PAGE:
Chronicon Rusticum-commerciale: Or, Memoirs of Wool, &c. Being a Collection of History and Argument, Concerning the Woolen Manufacture and Woolen Trade in General ... Also an Account of the Several Laws, from Time to Time Made, and of Many Schemes Offered, for Preventing the Exportation of Raw Wool ... With Occasional Notes, Dissertations, and Reflections Upon the Whole, Volume 1
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Anfw Aulnager Barigaza brought Cafe Callice carried Cattle CHAP Clothiers Commerce Commodities Company Council Country Custom Denizens doth Drapery Dutch Duty enacted English Wool Exportation of Wool facture fame fays Flanders foreign France French Fullers Earth granted hall hath Holland Honourable Ireland Irijh Jhall John King King's Kingdom Land Laws Licence Lincoln Lincolnshire London Lord Low Countries Majesty Market Merchant Adventurers Merchant Strangers Money Nation Norwich Note nufacture Number ordained Parliament Persons Petitions Ports Pound Prebendary present Price of Wool Proclamation Prohibition Pryn Quantity Queen Rapin Realm Reason Reign Rents Reverend Sack of Wool Scotland Seal Sheep Shillings Ships Silk South Scarle Spain Staple Statute Strabo Stuffs Subsidy of Wools thereof thing Thomas Tonnage and Poundage Towns Trade of England transported Trinity Hall Vent Wares whereas Wool exported Woolen Cloths Woolen Manufacture Woolen Trade yearly
Page 10 - She is not afraid of the snow for her household: for all her household are clothed with scarlet.
Page 182 - A subsidy granted to the king of tonnage and poundage, and other sums of money payable on merchandise exported and imported " — it was enacted —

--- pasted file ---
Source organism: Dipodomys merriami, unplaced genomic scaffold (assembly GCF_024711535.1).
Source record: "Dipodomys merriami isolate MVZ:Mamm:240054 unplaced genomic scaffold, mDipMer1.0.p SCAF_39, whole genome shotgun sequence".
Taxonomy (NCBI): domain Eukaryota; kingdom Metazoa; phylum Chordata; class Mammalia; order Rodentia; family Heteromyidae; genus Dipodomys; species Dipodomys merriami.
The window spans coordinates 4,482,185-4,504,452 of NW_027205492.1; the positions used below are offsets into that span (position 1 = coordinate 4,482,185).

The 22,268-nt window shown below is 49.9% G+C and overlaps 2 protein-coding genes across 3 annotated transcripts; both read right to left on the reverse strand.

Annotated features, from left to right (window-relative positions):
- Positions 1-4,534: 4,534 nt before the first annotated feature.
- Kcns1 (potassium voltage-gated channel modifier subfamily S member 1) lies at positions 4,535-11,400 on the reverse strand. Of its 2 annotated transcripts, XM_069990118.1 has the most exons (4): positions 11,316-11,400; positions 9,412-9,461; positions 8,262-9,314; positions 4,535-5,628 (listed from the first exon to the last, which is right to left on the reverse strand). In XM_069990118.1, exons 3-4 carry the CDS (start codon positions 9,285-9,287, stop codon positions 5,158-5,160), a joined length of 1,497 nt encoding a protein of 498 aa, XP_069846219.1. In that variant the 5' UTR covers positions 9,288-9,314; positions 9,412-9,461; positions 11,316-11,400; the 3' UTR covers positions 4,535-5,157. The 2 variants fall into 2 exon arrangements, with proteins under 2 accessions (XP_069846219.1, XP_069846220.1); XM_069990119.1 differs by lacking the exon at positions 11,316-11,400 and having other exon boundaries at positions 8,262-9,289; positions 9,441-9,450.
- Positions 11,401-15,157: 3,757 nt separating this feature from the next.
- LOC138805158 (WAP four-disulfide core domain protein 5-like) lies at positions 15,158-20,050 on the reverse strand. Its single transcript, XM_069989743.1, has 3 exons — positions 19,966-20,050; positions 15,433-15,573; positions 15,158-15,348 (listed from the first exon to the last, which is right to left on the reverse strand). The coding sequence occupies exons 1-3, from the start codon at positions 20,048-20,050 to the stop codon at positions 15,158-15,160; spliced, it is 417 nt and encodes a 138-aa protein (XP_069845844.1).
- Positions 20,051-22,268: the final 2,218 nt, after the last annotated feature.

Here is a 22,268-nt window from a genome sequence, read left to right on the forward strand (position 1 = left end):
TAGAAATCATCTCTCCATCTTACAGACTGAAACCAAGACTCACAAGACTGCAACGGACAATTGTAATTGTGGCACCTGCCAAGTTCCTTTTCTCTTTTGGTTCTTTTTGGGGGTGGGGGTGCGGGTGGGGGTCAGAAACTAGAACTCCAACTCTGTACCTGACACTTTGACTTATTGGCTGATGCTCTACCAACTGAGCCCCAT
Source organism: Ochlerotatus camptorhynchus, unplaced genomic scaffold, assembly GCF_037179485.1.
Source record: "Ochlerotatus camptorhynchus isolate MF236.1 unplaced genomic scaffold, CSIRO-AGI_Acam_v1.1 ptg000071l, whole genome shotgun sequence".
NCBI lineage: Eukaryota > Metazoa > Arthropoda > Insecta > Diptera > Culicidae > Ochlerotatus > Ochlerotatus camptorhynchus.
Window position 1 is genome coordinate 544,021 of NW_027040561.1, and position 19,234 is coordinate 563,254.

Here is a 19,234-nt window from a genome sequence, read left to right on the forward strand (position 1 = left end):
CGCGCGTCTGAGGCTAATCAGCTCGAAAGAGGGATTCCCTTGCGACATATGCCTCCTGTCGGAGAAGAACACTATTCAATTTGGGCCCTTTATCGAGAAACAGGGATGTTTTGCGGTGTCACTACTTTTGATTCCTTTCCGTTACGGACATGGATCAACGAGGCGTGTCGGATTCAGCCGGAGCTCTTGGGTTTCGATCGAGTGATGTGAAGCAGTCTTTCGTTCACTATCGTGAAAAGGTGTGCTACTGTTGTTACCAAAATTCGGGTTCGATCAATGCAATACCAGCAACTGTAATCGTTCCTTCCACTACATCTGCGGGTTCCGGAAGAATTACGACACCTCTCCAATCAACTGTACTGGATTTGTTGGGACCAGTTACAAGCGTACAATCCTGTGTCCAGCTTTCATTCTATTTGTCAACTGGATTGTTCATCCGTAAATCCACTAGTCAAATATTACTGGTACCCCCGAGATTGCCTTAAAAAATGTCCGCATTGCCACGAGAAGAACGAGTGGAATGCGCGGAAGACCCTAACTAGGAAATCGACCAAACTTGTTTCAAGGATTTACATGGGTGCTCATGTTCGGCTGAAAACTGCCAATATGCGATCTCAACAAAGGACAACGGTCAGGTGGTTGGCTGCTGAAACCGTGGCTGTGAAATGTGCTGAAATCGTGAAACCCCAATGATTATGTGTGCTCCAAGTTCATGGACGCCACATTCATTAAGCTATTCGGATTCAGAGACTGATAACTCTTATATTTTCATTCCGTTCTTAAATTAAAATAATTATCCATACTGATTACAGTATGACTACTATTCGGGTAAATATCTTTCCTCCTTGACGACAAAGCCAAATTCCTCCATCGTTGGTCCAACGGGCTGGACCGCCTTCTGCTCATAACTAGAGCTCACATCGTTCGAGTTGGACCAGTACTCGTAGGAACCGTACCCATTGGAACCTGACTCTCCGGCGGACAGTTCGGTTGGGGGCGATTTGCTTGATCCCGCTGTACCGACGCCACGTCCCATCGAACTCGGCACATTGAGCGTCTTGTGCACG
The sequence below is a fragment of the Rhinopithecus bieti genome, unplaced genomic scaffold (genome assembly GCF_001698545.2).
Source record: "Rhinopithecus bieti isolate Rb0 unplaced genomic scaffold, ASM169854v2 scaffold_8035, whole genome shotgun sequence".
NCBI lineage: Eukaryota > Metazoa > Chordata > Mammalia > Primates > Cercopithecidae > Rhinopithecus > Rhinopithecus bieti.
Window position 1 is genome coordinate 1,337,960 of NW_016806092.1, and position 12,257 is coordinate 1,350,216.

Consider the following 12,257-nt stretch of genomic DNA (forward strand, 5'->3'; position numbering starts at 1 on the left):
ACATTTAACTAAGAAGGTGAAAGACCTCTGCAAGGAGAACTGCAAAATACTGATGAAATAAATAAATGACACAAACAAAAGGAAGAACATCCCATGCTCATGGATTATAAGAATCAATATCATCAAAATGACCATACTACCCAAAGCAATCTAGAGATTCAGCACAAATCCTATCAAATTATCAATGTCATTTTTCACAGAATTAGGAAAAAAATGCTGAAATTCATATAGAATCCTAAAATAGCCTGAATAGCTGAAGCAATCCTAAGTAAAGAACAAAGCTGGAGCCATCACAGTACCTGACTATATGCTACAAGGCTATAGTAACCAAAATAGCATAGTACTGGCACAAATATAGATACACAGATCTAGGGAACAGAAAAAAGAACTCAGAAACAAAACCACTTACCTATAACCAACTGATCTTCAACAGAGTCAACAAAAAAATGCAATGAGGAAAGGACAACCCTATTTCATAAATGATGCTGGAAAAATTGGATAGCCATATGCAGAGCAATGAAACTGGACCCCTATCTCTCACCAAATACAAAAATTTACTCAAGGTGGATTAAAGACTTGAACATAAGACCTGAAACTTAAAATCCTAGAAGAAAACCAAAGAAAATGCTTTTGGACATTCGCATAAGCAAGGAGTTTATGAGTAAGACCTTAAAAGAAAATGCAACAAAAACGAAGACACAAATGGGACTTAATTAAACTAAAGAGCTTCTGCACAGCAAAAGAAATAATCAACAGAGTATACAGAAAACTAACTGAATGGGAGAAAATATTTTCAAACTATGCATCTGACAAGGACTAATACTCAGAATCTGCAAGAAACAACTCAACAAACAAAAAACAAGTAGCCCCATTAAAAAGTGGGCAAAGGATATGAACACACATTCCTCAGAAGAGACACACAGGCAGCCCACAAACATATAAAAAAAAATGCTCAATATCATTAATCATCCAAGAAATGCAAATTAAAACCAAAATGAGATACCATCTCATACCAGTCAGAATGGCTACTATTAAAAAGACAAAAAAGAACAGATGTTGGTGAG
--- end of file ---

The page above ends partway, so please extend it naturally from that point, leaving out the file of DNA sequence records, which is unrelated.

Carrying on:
Page 355 - And I think every nation, but especially this, which is so well stored with other commodities for trade, ought to be very jealous of a trade carried on by the exportation of our gold and silver, and to be very careful how to allow it, it being dangerous to make that which is the standard of trade merchandise itself.
Page ii - ... this very intelligent and liberal writer, who was himself in an eminent degree conversant with the practical details of trade, " Merchants, while they are in the busy and eager prosecution of their particular objects, although they be very wise and good men, are not always the best judges of commerce, as it relates to the power and profit of a kingdom. The reason may be, because their eyes are so continually fixed on what makes for their peculiar gain or loss, that they have no leisure to expatiate,...
Page 253 - ... up for exportation abroad. Until the transportation of cattle into England was forbidden by the late Act of Parliament, the quickest trade of ready money here was driven by the sale of young bullocks, which for four or five summer months of the year were carried over in very great numbers ; and this made all the breeders in the kingdom turn their lands and stocks chiefly to that sort of cattle.
Page 220 - ... clothing, and we know they want neither art nor materials to this performance. But when by cheapness we drive them from this employment, and so in time obtain our dear price again, then do they also use their former remedy. So that by these alterations we learn, that it is in vain to expect a greater revenue of our wares than their condition will afford, but rather it concerns us to apply our endeavours to the times with care and diligence to help our selves the best we may, by making our cloth...
Page 263 - The policy of protection was denounced as an evil legacy of the Great Rebellion : it was the work of the Commonwealth party, which had " been assisted in the Civil Wars by great numbers of the wool-workmen, who liked much better to rob and plunder for half-a-crown a day than toil at a melancholy work for sixpence a day...
Page 232 - All our Laws that oblige our People to the making of strong, substantial (and as we call it, Loyal) Cloth of a certain length, breadth and weight, if they were duly put in Execution, would in my opinion do more hurt than good, because the...
Page 354 - Indian goods hindered the expense of our own woollen goods by serving instead of them here, and also by hindering the consumption of them in other parts too, to which we export them, and by obstructing the expense of linen and silks, which we formerly purchased from our neighbour nations in return of our manufactures. For when that mutual conveniency of taking off their goods in return of ours failed, it is found by experience that our trade in manufactures is failed also.